The number of patents awarded in a region is widely recognized among the indicators of an innovation economy’s success. Not only do patents represent the ingenuity of local talent, but also increased opportunities to generate a financial return on the valuable investment of resources that make these discoveries and inventions possible.

If this holds true, the 23-county Florida High Tech Corridor region has one of the strongest innovation economies globally, according to the latest rankings from the National Academy of Inventors (NAI) and the Intellectual Property Owners Association (IPO) in the annual list released today of “Top 100 Worldwide Institutions Granted U.S. Utility Patents in 2020.”

The Corridor’s three world-class research institutions – the University of Central Florida (UCF), the University of South Florida (USF) and the University of Florida (UF) – collectively received 309 patents, earning more than 1.5 times the number of patents granted to other globally recognized centers of innovation, including North Carolina’s Research Triangle and the University of Texas System. This year’s result also represents a nearly 16% increase from the 267 patents received in 2019.

Individually, UF ranked 11th, USF ranked 15th and UCF ranked 60th. Each climbed the rankings list this year.

Learn more about the innovative work coming out of each university, as demonstrated by the patents detailed below.

Images courtesy of UCF Today and USF Research.

UCF: Methods and compositions for natural killer cells US 10463715

UCF Associate Professor of Medicine Alicja Copik and her team secured a patent for an immunity-boosting nanotechnology with implications as a therapy to fight off COVID-19 and other viruses attacking the human body. Originally developed as a blood cancer therapy, the nanotechnology stimulates the body’s natural killer (NK) cells, supercharging them to produce more NK cells with greater strength to attack and eliminate the virus and tumor cells.

Since pivoting to apply this technology in the fight against COVID-19, Copik received $9.5 million in funding from the Department of Defense and the Advanced Regenerative Manufacturing Institute’s (ARMI) BioFabUSA program. These funds supported the continuation of clinical trials in partnership with Kiadis Pharma – one of the largest pharmaceutical companies in the world – to test the technology on COVID-19 patients suffering from weakened immune systems. While testing its validity to combat COVID-19, the study will also show whether the nanotechnology protects high-risk patients from other respiratory infections.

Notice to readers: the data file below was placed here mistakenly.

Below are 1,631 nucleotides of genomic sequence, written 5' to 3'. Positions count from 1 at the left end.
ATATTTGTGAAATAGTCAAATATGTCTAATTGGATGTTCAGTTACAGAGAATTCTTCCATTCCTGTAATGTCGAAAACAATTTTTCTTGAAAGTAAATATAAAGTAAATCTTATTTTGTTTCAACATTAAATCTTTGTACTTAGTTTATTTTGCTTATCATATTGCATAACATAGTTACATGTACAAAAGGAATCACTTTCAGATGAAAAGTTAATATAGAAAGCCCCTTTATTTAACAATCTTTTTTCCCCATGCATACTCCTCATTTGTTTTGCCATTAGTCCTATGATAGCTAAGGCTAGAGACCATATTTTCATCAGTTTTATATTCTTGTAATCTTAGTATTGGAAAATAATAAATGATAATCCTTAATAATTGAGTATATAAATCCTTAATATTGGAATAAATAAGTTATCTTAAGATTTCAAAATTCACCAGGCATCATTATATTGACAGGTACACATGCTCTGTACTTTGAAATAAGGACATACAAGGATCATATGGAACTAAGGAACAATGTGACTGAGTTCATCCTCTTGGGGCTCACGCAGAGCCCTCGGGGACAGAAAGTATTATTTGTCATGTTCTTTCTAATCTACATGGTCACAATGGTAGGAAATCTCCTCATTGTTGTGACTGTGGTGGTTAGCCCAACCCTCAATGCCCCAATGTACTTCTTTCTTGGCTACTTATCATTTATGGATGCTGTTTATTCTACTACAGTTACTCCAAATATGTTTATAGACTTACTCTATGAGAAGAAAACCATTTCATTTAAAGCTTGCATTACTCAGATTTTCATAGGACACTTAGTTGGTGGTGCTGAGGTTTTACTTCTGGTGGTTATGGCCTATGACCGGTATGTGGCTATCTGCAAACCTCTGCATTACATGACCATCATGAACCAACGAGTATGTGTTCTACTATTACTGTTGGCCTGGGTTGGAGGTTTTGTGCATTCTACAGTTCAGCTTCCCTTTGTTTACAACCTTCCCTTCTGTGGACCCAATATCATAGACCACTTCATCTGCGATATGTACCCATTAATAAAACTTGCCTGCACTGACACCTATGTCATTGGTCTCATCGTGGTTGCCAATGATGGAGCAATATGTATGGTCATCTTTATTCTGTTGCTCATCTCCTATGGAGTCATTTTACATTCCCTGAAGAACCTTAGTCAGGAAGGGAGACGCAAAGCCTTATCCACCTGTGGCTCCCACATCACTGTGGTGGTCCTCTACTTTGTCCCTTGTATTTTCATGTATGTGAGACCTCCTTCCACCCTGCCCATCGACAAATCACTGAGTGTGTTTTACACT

USF: Portable wastewater treatment systems US 10875802

USF Engineering Professor Daniel Yeh, Senior Development Engineer Robert Bair and USF Engineering alumni Onur Ozcan, George Dick, Jorge Calabria and Matthew Woodham secured a patent for their portable system to filter and clean human wastewater, transforming it into nutrients, energy and clean water.

The NEWgenerator system utilizes an anaerobic reactor and membrane filter to clean the water and subsequently convert the byproducts into usable resources. Built into a shipping container for portability, the technology has been licensed by three international companies, which ware manufacturing the treatment system for distribution in India and South Africa. Additionally, Tampa startup BioReNEW, Inc. leveraged this technology in its effort to overcome sanitation challenges facing the U.S.

NEWgenerator has received numerous awards, including its most recent the 2020 Patents for Humanity Award.

UF: Joint fountain code and network coding for multiple-source-multiple-destination wireless communication US 10623082

UF Department of Electrical and Computer Engineering Professor Dapeng Oliver Wu, Ph.D. and UF graduate Kairan Sun, Ph.D. secured a patent for new technology that improves the efficiency of wireless data transfer and communication.

As the internet pervades our lives, there is an urgent need to alleviate internet traffic and optimize data transfer. Shifting from traditional wired networks and point-to-point transmission models, UF researchers created a specialized coding protocol for wireless mesh networks: multiple-output joint FoUntain coding and Network coding (MIMO FUN).

MIMO FUN more efficiently receives and packages data sent from one device to another, reducing the number of transmissions needed and improving overall bandwidth.

Industry partners interested in learning more about each university’s intellectual property and technologies available for licensing should contact the offices of technology transfer:




Industry partners interested in partnering with the universities to conduct research for commercialization are encouraged to explore The Corridor Council’s Matching Grants Research Program:

A regional economic development initiative of: